Marker Logo HMdb.org THE HISTORICAL
MARKER DATABASE
“Bite-Size Bits of Local, National, and Global History”
“Bite-Size Bits of Local, National, and Global History”
Memphis in Shelby County, Tennessee — The American South (East South Central)
 

Beale Street #2

 
 
Beale Street #2 Marker image. Click for full size.
By Byron Hooks, September 17, 2016
1. Beale Street #2 Marker
Inscription. First there was a slope of woodland that met the Mississippi River. Chickasaw Indians hunted there until the early 19th century. Then there was Beale Street. It began as the main road of South Memphis and by 1850, when that separate town was consolidated with Memphis, Beale was already a major thoroughfare. At its western end, where it met the Mississippi, roustabouts piled cotton on to 200-foot steamboats; about a mile upriver at its eastern end gentry lived in mansions. In between was a growing community based on commerce and good times.

Before 1900 Beale Street had an opera house, a fashionable hotel, a girls' finishing school, and one of the first large office buildings in Memphis. It was a place where Jewish, Italian, Greek, and Chinese immigrants lived and worked. And it was, especially, a place where African-American freedmen came to make a world.

By the early 1920s Beale Street had become the capital of Black Memphis and the mid-South. It was a mecca for musicians, politicians, ministers, businessmen, gamblers, conjurers, and bootleggers. There were banks and bordellos, pawn shops and theaters - a few blocks of brick and cement where the well-heeled and down-and-out could hope and dream and have a life.

By the 1960s, after civil rights struggles had provided new opportunities and after urban renewal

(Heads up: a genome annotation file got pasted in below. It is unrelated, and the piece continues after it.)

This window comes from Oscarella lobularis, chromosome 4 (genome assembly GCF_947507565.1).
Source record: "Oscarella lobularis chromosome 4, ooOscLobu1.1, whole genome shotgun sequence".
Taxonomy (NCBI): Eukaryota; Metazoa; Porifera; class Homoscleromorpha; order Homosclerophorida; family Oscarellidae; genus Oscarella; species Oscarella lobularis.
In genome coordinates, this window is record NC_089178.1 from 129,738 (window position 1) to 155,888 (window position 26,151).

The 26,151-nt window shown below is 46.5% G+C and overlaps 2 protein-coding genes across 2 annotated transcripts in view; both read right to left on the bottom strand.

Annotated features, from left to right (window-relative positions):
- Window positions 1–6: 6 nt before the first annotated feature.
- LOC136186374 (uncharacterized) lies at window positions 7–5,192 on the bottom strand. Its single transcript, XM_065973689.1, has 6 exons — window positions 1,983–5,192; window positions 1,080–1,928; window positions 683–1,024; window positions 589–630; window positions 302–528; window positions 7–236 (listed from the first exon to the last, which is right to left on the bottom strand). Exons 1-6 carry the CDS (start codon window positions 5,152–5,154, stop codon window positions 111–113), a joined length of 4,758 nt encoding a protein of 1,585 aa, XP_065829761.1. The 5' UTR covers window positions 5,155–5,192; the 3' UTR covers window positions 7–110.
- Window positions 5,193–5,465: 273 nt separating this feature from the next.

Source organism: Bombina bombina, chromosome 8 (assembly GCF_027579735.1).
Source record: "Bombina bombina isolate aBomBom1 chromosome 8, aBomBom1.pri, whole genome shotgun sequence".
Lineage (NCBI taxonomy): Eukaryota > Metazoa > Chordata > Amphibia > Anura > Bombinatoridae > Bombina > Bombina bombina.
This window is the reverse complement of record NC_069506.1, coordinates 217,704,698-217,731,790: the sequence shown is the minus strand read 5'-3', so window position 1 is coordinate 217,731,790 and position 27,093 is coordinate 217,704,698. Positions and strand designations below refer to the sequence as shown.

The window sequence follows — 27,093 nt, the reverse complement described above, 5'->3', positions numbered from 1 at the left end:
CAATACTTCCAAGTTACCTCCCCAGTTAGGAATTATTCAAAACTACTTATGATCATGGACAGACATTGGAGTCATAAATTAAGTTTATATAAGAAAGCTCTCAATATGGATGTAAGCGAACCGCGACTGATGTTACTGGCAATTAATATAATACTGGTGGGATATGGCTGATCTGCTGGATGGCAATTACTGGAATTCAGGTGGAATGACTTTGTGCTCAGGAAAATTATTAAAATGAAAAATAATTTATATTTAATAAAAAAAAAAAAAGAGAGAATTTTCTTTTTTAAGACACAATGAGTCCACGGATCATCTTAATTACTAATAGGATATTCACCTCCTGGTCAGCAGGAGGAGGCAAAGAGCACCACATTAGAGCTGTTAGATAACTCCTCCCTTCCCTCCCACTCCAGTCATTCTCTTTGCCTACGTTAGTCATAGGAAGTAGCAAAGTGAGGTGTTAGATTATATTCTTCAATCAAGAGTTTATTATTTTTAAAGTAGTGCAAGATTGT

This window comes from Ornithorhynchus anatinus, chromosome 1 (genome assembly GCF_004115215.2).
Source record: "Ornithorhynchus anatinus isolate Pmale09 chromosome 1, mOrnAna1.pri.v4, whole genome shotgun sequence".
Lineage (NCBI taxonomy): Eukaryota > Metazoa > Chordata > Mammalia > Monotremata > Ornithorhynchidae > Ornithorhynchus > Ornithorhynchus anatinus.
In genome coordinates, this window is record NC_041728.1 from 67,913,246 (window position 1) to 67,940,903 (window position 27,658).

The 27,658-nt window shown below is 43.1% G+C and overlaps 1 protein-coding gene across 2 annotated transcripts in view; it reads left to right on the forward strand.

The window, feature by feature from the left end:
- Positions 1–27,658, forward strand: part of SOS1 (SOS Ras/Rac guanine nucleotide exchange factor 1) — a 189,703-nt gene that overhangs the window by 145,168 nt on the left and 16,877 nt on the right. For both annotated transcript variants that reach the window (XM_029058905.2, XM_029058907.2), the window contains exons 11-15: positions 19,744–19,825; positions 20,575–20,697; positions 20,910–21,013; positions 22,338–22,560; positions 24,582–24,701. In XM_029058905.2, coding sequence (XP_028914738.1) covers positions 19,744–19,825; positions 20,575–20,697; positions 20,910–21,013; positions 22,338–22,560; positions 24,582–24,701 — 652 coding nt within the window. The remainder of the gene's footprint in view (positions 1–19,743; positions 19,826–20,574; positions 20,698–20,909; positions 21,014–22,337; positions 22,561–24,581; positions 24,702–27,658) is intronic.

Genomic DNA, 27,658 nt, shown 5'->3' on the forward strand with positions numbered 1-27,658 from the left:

Beale Street image. Click for full size.
By Byron Hooks, September 17, 2016
2. Beale Street
had taken its toll, that flourishing Beale Street had vanished. Today, old Beale Street lives amid the rebuilt environment mostly as a memory for people who experienced it and as a symbol for those who only heard its name.

Center for Southern Folklore
 
Location. 35° 8.398′ N, 90° 3.231′ W. Marker is in Memphis, Tennessee, in Shelby County. Marker is on Beale Street, on the right when traveling east. Touch for map. Marker is in this post office area: Memphis TN 38103, United States of America.
 
Other nearby markers. At least 8 other markers are within walking distance of this marker. Beale Street #1 (here, next to this marker); Lansky Brothers (a few steps from this marker); Schools For Freedmen (about 300 feet away, measured in a direct line); Beale Street #3 (about 300 feet away); Beale Street #4 (about 300 feet away); Hooks Brothers Photography (about 400 feet away); The Blues Trail From Mississippi to Memphis (about 700 feet away); Beale Street Historic District (about 800 feet away). Touch for a list and map of all markers in Memphis.
 
Also see . . .
1. Memphis Travel. Beale Street, was declared a National Historic Landmark and the Home of the Blues by an act of Congress. (Submitted on September 11, 2017, by Byron Hooks of Sandy Springs, Georgia.) 

2. Beale Street. (Submitted on September 11, 2017, by Byron Hooks of Sandy Springs, Georgia.)
 
Categories. African AmericansEntertainmentIndustry & Commerce
 
2016 Car show on Beale Street image. Click for full size.
By Byron Hooks, September 17, 2016
3. 2016 Car show on Beale Street
Beale Street image. Click for full size.
By Byron Hooks, September 17, 2016
4. Beale Street
 
 
Credits. This page was last revised on September 12, 2017. This page originally submitted on September 11, 2017, by Byron Hooks of Sandy Springs, Georgia. This page has been viewed 73 times since then. Photos:   1, 2, 3, 4. submitted on September 11, 2017, by Byron Hooks of Sandy Springs, Georgia. • Bill Pfingsten was the editor who published this page.
Paid Advertisement